E-BUDDY: COLLABORATIVE LEARNING WITH ELECTRONIC DOCUMENTS AND EDUCATIONAL MATERIAL
The advent of Web 2.0 technologies fostered the development and widespread use of different kinds of social platforms and applications which in turn strongly influence the way people use the internet to communicate with each other. In this regard e-Learning 2.0 can possibly be understood as an education concept that incorporates web 2.0 technologies in a way that enables learners to recognize their potential and develop this potential to benefit both students and lecturers.
In this paper we propose E-Buddy, an e-Learning system that is currently developed at the Ferdinand Porsche Distance University of Applied Sciences in Austria. The aim of this project is to offer students and lecturers an innovative web-based e-Learning system that offers Web 2.0 technologies in a way such that collaborative learning in terms of e-Learning 2.0 becomes possible.
We identified some important criteria that are decisive for the success and adaption of an e-Learning system. One such criterium is the initial training effort. As a consequence, the implementation of the graphical representation is mainly based on software technologies that allow for an easy to understand and intuitive handling of tasks and features. Thus, the chosen technologies and the representation of the design elements are based on Web 2.0 technologies. Furthermore, the underlying system architecture was designed to allow for an easy integration of future means to support other designs, WebRTC for real-time communications as well as the integration of mobile devices such as tablets or mobile phones.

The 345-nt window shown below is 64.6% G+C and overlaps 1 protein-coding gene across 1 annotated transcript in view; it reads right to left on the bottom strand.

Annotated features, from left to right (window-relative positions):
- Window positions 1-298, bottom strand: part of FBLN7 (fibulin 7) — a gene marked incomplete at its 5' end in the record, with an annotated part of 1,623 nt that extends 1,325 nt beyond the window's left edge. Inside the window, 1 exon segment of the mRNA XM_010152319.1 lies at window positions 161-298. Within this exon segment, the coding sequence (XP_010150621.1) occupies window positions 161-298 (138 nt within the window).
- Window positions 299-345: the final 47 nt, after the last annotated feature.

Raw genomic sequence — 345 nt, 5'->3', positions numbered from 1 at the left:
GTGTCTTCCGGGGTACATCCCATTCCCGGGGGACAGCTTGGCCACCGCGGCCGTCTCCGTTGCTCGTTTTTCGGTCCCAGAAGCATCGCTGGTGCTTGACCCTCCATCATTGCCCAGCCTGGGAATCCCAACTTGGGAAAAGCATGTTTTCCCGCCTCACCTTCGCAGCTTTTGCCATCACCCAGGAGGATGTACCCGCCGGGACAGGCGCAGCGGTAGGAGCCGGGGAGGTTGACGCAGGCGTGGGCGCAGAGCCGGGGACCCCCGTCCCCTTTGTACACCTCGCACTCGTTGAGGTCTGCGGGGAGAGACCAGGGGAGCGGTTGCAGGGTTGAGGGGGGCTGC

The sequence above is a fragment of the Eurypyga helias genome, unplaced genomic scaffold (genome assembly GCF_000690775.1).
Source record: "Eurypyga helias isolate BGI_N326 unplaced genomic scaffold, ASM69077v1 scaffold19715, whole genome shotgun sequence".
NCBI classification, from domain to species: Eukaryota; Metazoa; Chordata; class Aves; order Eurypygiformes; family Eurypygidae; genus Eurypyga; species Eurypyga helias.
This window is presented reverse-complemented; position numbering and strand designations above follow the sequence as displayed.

E-Buddy is a document-oriented e-Learning management system which in our opinion has several advantages. Each course offers or consists of at least one or several electronic documents. The number of documents in each course may change over time. All participants can upload pdf-documents or create new documents. In each case, the owner of a document may invite others to collaboratively edit, write and work with.
Each document allows to select text or previously added selections which are graphically highlighted. An editor allows to add a further annotation which may contain text, pictures, links or videos.
The creator of an annotation is always in charge of whether it shall be visible (public) to others or not (private). Whereas private annotations can be referred to as private bookmarks, public annotations are visible to other participants. Thus, through text selection one may initiate a discussion among students and the lecturer. Compared to threads in a discussion forum, however, this kind of discussion is tied to a certain point of information within a document which facilitates searching for answers to particular questions within the document.
Furthermore, the system offers the capability to upload answers to assignments that are directly embedded into documents. Students may receive immediately an answer whether the result is correct or not from the system or with a time lag by the lecturer. Similarly, students may give constant feedback to the lecturer via feedback-forms that are also directly embedded into documents. Feedback may relate to different subjects such as chapters, documents and the whole course.
Future integration of semantic technologies will enable textual analysis to improve the quality of documents, better measure the level of understanding amongst students and to facilitate the student's learning experience.